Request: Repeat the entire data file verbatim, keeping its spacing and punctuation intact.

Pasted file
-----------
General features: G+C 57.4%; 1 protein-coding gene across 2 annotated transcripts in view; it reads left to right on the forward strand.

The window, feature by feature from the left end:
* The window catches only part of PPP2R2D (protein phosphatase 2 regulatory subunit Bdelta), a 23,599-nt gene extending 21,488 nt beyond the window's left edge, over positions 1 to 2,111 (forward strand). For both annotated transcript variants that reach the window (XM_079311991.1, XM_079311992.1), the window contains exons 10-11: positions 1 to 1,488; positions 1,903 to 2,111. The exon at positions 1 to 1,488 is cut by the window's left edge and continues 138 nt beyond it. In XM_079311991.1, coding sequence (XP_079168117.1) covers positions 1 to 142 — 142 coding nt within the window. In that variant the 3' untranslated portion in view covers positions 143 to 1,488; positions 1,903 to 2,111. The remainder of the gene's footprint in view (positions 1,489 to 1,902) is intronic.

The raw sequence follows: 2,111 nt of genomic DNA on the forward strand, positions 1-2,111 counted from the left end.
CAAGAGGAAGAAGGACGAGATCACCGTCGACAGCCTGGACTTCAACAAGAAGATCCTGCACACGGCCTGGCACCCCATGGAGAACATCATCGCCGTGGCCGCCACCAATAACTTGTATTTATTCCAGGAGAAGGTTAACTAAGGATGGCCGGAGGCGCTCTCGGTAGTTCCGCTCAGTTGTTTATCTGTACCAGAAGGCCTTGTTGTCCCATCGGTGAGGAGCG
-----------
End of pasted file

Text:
General features: G+C 57.4%; 1 protein-coding gene across 2 annotated transcripts in view; it reads left to right on the forward strand.

The window, feature by feature from the left end:
* The window catches only part of PPP2R2D (protein phosphatase 2 regulatory subunit Bdelta), a 23,599-nt gene extending 21,488 nt beyond the window's left edge, over positions 1 to 2,111 (forward strand). For both annotated transcript variants that reach the window (XM_079311991.1, XM_079311992.1), the window contains exons 10-11: positions 1 to 1,488; positions 1,903 to 2,111. The exon at positions 1 to 1,488 is cut by the window's left edge and continues 138 nt beyond it. In XM_079311991.1, coding sequence (XP_079168117.1) covers positions 1 to 142 — 142 coding nt within the window. In that variant the 3' untranslated portion in view covers positions 143 to 1,488; positions 1,903 to 2,111. The remainder of the gene's footprint in view (positions 1,489 to 1,902) is intronic.

The raw sequence follows: 2,111 nt of genomic DNA on the forward strand, positions 1-2,111 counted from the left end.
CAAGAGGAAGAAGGACGAGATCACCGTCGACAGCCTGGACTTCAACAAGAAGATCCTGCACACGGCCTGGCACCCCATGGAGAACATCATCGCCGTGGCCGCCACCAATAACTTGTATTTATTCCAGGAGAAGGTTAACTAAGGATGGCCGGAGGCGCTCTCGGTAGTTCCGCTCAGTTGTTTATCTGTACCAGAAGGCCTTGTTGTCCCATCGGTGAGGAGCG